The United States Government again insists that genuinely free elections with a view to the formation of an all-German Government must come first. It has however learned by hard experience in recent years that terms such as “free elections” have one meaning in common parlance and another in the official Soviet vocabulary. The contrast between the concept of free elections which obtains [Page 326] in West Germany and that which prevails in the Soviet zone is clear. It is for the German people to choose between these alternative ways of life. But they must be able to make their choice in genuine freedom and full responsibility. Only genuinely free elections can reflect the will of the German people and permit the formation of an all-German Government with the necessary freedom of action to discuss and accept a peace settlement.

In order to create the conditions necessary for free elections, there has been four-power agreement that there should be a commission of investigation. The Soviet Government has now proposed that this commission should be composed of representatives of the People’s Assembly of the “German Democratic Republic” and of the Bundestag of the German Federal Republic. A commission of investigation must, however, be genuinely impartial. A German commission would be no more able than a four-power commission to meet this requirement. The underlying principle of the present Soviet proposal was contained in one which emanated from the Soviet zone on September 15, 1951. This was rejected by the Bundestag, which then suggested investigation by a United Nations Commission. It was thus the freely elected representatives of fifty millions of the German people who themselves proposed the creation of a neutral investigation commission under United Nations supervision. Nevertheless, the United States Government repeats its readiness to discuss any practical and precise proposals, as stated in its note of the tenth of July.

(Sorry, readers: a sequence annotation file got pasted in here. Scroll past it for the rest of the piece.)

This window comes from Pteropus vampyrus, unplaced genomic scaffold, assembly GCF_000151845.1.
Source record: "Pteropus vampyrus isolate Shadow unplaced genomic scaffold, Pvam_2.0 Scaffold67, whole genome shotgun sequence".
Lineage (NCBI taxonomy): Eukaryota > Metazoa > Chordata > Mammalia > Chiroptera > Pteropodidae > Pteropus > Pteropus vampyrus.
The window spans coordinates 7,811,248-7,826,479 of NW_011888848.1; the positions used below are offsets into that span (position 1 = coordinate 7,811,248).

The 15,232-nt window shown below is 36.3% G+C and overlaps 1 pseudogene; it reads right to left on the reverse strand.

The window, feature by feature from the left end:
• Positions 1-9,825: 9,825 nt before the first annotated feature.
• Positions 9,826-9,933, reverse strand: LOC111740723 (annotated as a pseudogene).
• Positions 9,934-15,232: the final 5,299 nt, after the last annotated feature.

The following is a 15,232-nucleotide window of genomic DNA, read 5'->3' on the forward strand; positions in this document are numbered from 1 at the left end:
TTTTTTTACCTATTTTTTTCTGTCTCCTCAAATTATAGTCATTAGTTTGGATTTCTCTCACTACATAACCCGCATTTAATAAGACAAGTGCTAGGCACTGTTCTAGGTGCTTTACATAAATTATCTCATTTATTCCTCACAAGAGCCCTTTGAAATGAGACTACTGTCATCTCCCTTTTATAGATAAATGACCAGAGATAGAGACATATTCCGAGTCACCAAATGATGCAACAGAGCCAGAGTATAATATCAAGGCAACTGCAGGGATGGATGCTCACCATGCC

The United States Government continues to seek a way to end the division of Germany. This will not be accomplished by premature discussions about a peace treaty with a Germany not yet united and lacking an all-German Government. The United States Government therefore renews the proposal made in its note of July 10 for an early four-power meeting—which could take place in October—to discuss the composition, functions and authority of an impartial commission of investigation with a view to creating the conditions necessary for free elections. The next step would be to discuss the arrangements for the holding of these elections and for the formation of an all-German Government, as proposed in paragraph 11 (iv) of the United States Government’s note of May 13. When free elections have been held and an all-German Government formed, the peace settlement can be negotiated. The United States Government, in concert with the French Government and the United Kingdom Government and after consultation with the German Federal Government and the German authorities in Berlin, most earnestly urges the Soviet Government to reconsider its refusal to join the other powers in a single-minded effort thus to come to grips with the problem of free elections in Germany.

  1. Source: Reprinted from the Department of State Bulletin, Oct. 6, 1952, pp. 517–518. The note was delivered to Deputy Foreign Minister Pushkin at 4:40 p.m., Moscow time. For text of a statement by Secretary Acheson the following day commenting on the Soviet view of free elections and especially on the Soviet meaning of “independent”, “democratic”, and “peaceloving”, see ibid., pp. 516–517.
  2. Document 125.
  3. A footnote in the source text at this point cited this note (Document 124) as printed in Department of State Bulletin.
  4. Document 65.
  5. A footnote in the source text at this point cited this note (Document 65) as printed in Department of State Bulletin.